In the aftermath of World War II, global politics came to be dominated by a struggle between two great powers: The United States and the Soviet Union. These two nations defined the course of history in the second half of the 20th century, and the legacy of their Cold War continues to the present day.
Major Events of the Cuban Missile Crisis - Have students create a timeline to chronologically show what led to the Cuban Missile Crisis of 1962 under president John F. Kennedy. Students will be able to outline and define the events that led to both the U.S. and U.S.S.R. being on the brink of nuclear war. Furthermore, it will highlight major global policies and negotiations that took place to avoid conflict and nuclear destruction. In addition, this will help summarize the growing tensions that existed between the U.S. and U.S.S.R. by Kennedy’s presidency, and give understanding as to just how the Cold War was a continuous ideological war.
FIDEL CASTRO ASSUMES POWER IN CUBA
TIMELINE: THE CUBAN MISSILE CRISIS
After the Cuban Revolution, Fidel Castro and his forces rise to power. Castro pledges not to have Cuba become a communist state. However, he will break this pledge.
U.S. ENDS DIPLOMATIC RELATIONS WITH CUBA
CUBA ALIGNS WITH SOVIET UNION
In response to Cuba's open declaration of aligning with communist ideals and the Soviet Union, the U.S. breaks all diplomatic ties with Cuba. They also close their embassy there.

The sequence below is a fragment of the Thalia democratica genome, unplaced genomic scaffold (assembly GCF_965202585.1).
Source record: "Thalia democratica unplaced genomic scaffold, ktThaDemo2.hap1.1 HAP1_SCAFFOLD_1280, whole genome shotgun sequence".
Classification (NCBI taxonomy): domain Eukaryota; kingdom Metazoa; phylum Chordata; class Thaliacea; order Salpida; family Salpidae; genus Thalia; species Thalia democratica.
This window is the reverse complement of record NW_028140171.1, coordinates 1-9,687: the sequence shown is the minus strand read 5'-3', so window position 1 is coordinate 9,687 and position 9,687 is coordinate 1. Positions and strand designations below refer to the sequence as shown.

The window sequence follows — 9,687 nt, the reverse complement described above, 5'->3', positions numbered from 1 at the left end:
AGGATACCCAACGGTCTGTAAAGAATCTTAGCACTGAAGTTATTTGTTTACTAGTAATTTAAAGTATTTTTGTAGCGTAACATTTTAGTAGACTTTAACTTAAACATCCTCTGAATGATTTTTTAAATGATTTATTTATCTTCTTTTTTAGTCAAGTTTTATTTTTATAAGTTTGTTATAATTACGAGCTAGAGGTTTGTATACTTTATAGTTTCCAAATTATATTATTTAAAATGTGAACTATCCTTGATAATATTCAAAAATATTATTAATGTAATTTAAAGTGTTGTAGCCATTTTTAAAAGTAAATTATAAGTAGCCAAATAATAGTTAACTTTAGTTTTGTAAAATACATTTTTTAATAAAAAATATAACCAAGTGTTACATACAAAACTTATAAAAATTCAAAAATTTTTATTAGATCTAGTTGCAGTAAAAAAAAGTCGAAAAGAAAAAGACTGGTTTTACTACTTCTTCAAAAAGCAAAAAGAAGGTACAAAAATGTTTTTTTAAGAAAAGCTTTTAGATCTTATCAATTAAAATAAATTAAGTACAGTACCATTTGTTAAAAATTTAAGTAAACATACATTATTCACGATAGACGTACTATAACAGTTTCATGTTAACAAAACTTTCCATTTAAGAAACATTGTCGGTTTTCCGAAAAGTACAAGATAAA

Almost two years removed from their revolution, Castro and Cuba openly align themselves with the Soviet Union, as well as their communist policies.
BAY OF PIGS INVASION
Under President John F. Kennedy, a group of Cuban exiles and U.S. military personnel aim to launch an invasion at the Bay of Pigs to trigger a anti-Castro rebellion. It fails, reflecting poorly on Kennedy.
KHRUSHCHEV AND KENNEDY MEET
Khrushchev and Kennedy meet in Vienna to try and negotiate terms concerning the growing Cuban crisis. The meeting, however, does not go well, and Khrushchev leaves with a poor impression of Kennedy.
MISSILE SITES PHOTOGRAPHED
CRISIS FINALLY ENDS
U.S. military planes photograph what appear to be constructed missile bases in Cuba. The U.S. enters DEFCON 3 as a precaution, preparing for the worst. It is, to many, clear-cut evidence of Soviet nuclear aggression.
Finally, after an extremely tense October, the U.S. and Soviet Union come to terms. The U.S. agrees to remove missile bases in Turkey, while the Soviets agree to withdraw missiles from Cuba. The crisis is averted.